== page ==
Photo:  International Maritime Organization (IMO)

Qatar Accedes to BWM Convention

By Aiswarya Lakshmi!!!

?Sixty-eight countries have now signed up to International Maritime Organization (IMO)'s Ballast Water Management Convention, with Qatar being the latest to accede to the treaty helping to protect the marine environment.

The signatories now represent more than 75% of the world's merchant fleet tonnage.
Under the treaty, ships are required to manage their ballast water, which can contain thousands of aquatic or marine microbes, plants and organisms, which are then carried across the globe.
H.E. Mr. Yousef Ali Al-Khater, Ambassador of Qatar to the United Kingdom, met IMO Secretary-General Kitack Lim at IMO Headquarters, London (8 February) to deposit the instrument of accession.
The Ballast Water Management Convention or BWM Convention (full name International Convention for the Control and Management of Ships' Ballast Water and Sediments, 2004) is a treaty adopted by the International Maritime Organization (IMO) in order to help prevent the spread of potentially harmful aquatic organisms and pathogens in ships' ballast water.
From 8 September 2017, ships must manage their ballast water so that aquatic organisms and pathogens are removed or rendered harmless before the ballast water is released into a new location. This will help prevent the spread of invasive species as well as potentially harmful pathogens.
IMO is the United Nations specialized agency with responsibility for developing global standards for ship safety and security and for the protection of the marine environment and the atmosphere from any harmful impacts of shipping.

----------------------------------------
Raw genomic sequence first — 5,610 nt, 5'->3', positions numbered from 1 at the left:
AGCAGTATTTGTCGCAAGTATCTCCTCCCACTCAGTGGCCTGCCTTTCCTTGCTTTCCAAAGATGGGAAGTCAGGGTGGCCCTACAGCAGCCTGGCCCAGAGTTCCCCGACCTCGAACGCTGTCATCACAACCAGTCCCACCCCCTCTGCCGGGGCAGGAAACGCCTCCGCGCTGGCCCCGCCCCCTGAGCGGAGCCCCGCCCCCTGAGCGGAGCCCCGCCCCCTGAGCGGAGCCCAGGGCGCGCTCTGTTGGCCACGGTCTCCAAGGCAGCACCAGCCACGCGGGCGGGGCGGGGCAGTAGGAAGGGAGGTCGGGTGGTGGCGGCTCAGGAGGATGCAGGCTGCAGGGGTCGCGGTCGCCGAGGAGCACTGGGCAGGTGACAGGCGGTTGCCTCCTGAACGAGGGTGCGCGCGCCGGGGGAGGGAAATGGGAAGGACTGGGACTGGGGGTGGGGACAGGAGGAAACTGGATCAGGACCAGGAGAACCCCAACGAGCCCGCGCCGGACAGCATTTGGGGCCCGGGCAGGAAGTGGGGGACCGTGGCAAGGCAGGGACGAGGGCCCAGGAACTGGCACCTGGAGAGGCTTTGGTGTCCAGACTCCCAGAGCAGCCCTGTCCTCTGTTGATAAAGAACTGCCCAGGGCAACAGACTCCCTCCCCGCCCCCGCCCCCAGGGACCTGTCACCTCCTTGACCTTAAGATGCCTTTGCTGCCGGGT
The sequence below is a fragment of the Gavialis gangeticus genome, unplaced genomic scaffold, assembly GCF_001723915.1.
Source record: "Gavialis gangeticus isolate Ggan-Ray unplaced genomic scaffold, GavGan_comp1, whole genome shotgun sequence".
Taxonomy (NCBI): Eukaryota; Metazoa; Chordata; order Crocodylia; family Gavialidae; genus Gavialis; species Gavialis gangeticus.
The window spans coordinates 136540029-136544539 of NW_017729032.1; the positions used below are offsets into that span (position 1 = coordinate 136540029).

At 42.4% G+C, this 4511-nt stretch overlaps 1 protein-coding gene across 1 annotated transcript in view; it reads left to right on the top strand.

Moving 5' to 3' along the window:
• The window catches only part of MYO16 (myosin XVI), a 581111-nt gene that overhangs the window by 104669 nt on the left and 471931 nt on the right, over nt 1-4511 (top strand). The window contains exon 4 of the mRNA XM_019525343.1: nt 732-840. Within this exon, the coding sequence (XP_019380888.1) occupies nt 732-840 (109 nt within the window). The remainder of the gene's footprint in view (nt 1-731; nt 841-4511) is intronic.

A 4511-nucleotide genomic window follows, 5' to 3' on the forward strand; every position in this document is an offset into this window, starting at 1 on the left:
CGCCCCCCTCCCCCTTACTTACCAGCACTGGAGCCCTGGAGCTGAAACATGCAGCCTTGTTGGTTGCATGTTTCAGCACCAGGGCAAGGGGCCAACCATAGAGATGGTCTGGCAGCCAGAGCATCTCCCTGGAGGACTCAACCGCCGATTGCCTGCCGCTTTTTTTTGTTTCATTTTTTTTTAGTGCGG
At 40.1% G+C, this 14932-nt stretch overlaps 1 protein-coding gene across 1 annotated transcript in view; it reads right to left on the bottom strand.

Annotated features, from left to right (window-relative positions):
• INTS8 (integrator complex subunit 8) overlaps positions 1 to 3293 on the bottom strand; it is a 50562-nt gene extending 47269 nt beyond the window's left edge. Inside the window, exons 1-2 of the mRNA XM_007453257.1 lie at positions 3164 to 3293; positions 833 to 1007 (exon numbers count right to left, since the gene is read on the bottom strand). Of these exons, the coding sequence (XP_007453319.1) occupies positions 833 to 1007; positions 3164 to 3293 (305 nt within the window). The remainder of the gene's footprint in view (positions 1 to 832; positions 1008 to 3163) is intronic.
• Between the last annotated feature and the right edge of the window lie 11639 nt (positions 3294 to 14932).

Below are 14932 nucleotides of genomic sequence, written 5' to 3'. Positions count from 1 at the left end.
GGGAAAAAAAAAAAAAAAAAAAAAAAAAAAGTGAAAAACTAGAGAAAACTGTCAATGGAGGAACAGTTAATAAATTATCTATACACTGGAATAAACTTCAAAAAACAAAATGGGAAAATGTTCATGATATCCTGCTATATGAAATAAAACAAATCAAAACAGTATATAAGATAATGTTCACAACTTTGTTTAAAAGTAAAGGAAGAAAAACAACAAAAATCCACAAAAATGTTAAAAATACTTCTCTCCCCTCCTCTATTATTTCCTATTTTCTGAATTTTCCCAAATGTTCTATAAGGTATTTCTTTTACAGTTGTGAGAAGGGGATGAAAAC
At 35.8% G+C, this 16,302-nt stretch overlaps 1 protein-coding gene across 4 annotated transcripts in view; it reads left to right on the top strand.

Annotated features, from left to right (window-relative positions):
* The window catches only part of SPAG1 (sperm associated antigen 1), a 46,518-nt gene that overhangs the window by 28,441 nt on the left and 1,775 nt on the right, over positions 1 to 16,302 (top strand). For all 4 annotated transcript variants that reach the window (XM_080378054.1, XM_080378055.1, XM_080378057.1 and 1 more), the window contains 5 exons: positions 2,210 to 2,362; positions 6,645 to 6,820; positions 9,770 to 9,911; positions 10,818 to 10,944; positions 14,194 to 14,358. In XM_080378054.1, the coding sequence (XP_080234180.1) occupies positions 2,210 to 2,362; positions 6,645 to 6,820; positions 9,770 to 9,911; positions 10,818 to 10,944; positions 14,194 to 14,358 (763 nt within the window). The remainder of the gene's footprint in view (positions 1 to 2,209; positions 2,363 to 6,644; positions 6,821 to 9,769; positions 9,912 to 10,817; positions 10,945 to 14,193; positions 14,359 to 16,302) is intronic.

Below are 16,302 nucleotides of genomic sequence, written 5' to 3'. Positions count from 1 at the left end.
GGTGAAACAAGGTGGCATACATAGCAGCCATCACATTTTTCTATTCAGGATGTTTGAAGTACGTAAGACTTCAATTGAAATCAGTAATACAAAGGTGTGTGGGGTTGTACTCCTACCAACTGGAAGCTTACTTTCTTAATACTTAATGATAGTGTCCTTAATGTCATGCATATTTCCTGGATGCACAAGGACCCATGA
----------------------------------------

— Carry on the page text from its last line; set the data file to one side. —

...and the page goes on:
File Image (CREDIT: AdobeStock / © Carolyn Franks )

CP Rail Workers Reject Contract, Resume Negotiations

Canadian Pacific Railway conductors and locomotive engineers on Friday rejected the company's latest contract offer, with their union saying negotiations would resume and raising

Photo: Port of Antwerp

Gambian President Barrow Visits Antwerp Port

A collaboration agreement was signed on Thursday 24 May, in the port of Antwerp between on the one side Port of Antwerp International (PAI), the consultancy and investment

Adm. Charles Ray speaks during the vice commandant change of watch ceremony at Coast Guard Headquarters in Washington, D.C., May 24, 2018. During the event, Ray became the 31st vice commandant of the Coast Guard. Coast Guard photo by Petty Officer 1st Class Patrick Kelley.

US Coast Guard Welcomes New Vice Commandant

Adm. Charles D. Michel was relieved as vice commandant of the U.S. Coast Guard by Adm. Charles W. Ray during a military change-of-watch ceremony held Thursday at U.S.